The Pregnancy Ball, also known as the Birthing Ball, labor ball, yoga ball, and exercise ball, etc., is the standard therapy ball you'll find in the gym. It is made of blast-resistant materials and usually has a non-slip surface so that it can grip the floor securely. The inflated height of the therapy ball for pregnancy and childbirth should be between 65cm and 75cm.
A birthing ball can be used as an alternative to walking or bed rest to help relieve discomfort during labor. It can also be used during pregnancy for exercise or to help reposition your baby, supporting you throughout your motherhood journey.
From relieving pregnancy discomforts to encouraging labor and soothing your newborn after birth, you'll be amazed how helpful a birthing ball can be!
What is a birthing ball?
This is a question I get asked all the time, but really, a birthing ball is just an exercise ball for pregnancy and childbirth! There are no special "birthing balls", we just use medicine balls for labor and prenatal comfort.
It's a good idea to get one during your second trimester, as they're great to have around the house during pregnancy for stretches, exercises, sitting, or even just kicking.
Once you get closer to your due date, there are many things you can do with a birth ball to encourage your baby to adopt the correct birthing position.
Of course, there are plenty of ways you can use it during your actual labor and even after your newborn is born.
Birth Ball vs. Yoga Ball vs. Pregnancy Ball
You guessed it - they're all the same! Like I explained above, the terms are used interchangeably and are identical in terms of design and product.
Pregnancy ball size
When it comes to getting the exercise ball, size selection matters more than you might think. Many people don't even realize that birthing balls come in different sizes!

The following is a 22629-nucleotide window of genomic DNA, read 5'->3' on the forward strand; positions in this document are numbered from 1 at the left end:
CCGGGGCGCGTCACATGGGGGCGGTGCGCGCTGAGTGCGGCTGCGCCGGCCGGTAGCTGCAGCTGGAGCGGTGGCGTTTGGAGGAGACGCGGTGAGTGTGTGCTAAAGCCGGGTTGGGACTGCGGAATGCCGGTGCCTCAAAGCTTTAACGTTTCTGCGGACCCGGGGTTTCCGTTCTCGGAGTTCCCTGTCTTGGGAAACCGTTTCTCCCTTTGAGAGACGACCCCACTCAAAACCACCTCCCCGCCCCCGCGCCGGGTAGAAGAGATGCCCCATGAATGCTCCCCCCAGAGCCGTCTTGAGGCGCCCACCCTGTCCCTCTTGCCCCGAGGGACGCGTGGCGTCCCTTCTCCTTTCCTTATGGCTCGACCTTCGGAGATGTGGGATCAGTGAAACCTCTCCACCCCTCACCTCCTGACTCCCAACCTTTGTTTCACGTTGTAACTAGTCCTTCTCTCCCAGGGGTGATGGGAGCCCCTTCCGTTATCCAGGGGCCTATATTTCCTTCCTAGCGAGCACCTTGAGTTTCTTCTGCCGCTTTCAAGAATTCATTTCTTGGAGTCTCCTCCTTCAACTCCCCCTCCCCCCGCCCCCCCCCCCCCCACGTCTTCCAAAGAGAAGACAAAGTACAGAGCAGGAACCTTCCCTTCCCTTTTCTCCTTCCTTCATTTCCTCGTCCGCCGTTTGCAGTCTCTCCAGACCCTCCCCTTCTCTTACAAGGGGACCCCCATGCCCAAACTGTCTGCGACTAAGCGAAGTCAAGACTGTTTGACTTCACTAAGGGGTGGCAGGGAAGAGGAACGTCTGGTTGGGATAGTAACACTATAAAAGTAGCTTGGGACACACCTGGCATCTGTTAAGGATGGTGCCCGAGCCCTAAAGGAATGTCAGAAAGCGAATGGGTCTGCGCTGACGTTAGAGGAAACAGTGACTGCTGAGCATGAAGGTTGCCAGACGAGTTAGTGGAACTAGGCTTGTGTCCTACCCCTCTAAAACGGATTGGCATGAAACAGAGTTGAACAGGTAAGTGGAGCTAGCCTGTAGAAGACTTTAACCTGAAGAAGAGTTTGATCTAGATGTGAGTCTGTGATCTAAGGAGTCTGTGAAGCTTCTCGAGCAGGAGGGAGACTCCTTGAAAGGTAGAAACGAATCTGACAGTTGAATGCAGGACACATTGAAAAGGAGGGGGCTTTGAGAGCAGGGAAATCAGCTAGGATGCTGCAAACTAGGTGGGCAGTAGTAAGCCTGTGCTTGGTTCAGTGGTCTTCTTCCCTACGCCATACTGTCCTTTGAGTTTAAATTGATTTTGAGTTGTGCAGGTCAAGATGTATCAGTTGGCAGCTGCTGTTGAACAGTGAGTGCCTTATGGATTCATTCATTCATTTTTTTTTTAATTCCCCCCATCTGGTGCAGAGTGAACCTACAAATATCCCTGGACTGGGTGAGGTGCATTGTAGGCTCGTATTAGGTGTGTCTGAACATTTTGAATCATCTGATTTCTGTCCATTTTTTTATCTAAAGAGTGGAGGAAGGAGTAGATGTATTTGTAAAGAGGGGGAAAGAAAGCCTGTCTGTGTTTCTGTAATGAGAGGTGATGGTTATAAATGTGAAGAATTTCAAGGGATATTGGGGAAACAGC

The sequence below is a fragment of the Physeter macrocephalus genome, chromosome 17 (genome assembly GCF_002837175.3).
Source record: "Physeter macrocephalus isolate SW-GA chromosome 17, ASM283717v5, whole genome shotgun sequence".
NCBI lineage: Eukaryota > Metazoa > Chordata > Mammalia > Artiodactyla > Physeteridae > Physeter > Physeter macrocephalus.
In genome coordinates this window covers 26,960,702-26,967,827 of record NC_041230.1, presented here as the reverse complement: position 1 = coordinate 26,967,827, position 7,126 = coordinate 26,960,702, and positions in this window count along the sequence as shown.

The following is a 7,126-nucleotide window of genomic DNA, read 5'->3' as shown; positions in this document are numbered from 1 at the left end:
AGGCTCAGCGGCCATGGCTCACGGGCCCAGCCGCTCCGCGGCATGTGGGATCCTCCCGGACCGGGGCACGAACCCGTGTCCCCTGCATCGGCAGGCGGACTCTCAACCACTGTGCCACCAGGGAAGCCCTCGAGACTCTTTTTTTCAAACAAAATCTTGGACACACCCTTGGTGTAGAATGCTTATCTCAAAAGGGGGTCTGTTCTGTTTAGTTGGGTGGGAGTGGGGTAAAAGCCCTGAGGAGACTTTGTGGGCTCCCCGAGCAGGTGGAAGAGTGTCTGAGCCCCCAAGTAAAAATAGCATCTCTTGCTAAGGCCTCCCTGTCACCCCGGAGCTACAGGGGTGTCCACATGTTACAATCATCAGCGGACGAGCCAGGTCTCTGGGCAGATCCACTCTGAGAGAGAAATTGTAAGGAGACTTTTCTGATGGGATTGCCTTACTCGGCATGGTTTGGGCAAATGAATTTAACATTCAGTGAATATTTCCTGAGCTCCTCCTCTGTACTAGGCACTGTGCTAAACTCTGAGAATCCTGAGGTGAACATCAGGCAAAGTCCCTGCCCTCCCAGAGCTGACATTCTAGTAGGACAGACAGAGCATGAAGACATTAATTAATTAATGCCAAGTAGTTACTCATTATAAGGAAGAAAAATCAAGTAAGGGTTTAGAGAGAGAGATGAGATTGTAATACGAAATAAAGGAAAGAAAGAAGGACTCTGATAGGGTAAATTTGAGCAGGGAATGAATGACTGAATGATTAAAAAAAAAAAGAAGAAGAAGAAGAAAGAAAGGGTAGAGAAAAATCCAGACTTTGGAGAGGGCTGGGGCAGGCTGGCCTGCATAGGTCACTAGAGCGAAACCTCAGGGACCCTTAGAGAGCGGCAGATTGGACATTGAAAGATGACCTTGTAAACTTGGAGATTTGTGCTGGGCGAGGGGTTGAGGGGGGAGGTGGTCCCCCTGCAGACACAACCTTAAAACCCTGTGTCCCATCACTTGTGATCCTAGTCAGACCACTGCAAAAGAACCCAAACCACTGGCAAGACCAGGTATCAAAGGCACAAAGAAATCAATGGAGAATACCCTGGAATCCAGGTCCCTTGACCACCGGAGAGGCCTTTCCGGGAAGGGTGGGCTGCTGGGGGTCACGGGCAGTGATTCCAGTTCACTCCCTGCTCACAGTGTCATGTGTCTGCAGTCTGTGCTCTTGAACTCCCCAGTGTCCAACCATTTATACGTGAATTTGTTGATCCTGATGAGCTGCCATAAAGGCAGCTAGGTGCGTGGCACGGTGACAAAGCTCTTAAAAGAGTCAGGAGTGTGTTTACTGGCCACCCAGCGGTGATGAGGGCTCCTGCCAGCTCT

The recommended basic pregnancy ball sizes based on height are:
5'4" and under: 55 cm diameter ball
5'4" – 5'10": 65 cm diameter ball
5'10" and over: 75 cm diameter ball
In addition to considering height, it's also important to have your hips at or slightly higher than your knees when your feet are flat on the ground.
When you sit on the birthing ball, your knees should not be higher than your hips (as in a squat). This position helps keep your pelvis in a more open position, which is not only better for labor and baby positioning, but can also help with back pain and general discomfort associated with pregnancy.
When to Start Using a Birth Ball
It should be safe to use a birthing ball throughout your pregnancy as long as your pregnancy risk is low and you are approved by your healthcare provider.
My advice is to increase the time spent on the birthing ball and the intensity of the exercises as your due date approaches.
Once you hit 39 weeks, you really can't do much on the ball anymore. But you can sit back and relax on your birthing ball and help baby drop as much as you can!
You can use it while watching TV, working at your desk, reading, or even eating.
Benefits of birthing balls
Let's take a look at all the benefits of birthing balls for pregnancy and labor preparation:
Relieve lower back pain, strengthen your lower back and core, improve posture, and more, all of these muscles are important for labor and postpartum recovery.
Helps open the pelvis and encourages deeper contact of the baby's head with the pelvic bones, which may aid in natural childbirth.
Can help your baby adopt a good birthing position
The baby's head bounces up and down, putting pressure on the cervix, which promotes softening and dilation.
The biggest postpartum benefit of pregnancy balls is helping to soothe fussy babies.
You can sit on the ball with your baby in your arms. But before trying to sit on a ball with a baby, make sure you're comfortable sitting on the ball and able to maintain your balance when getting on and off the ball.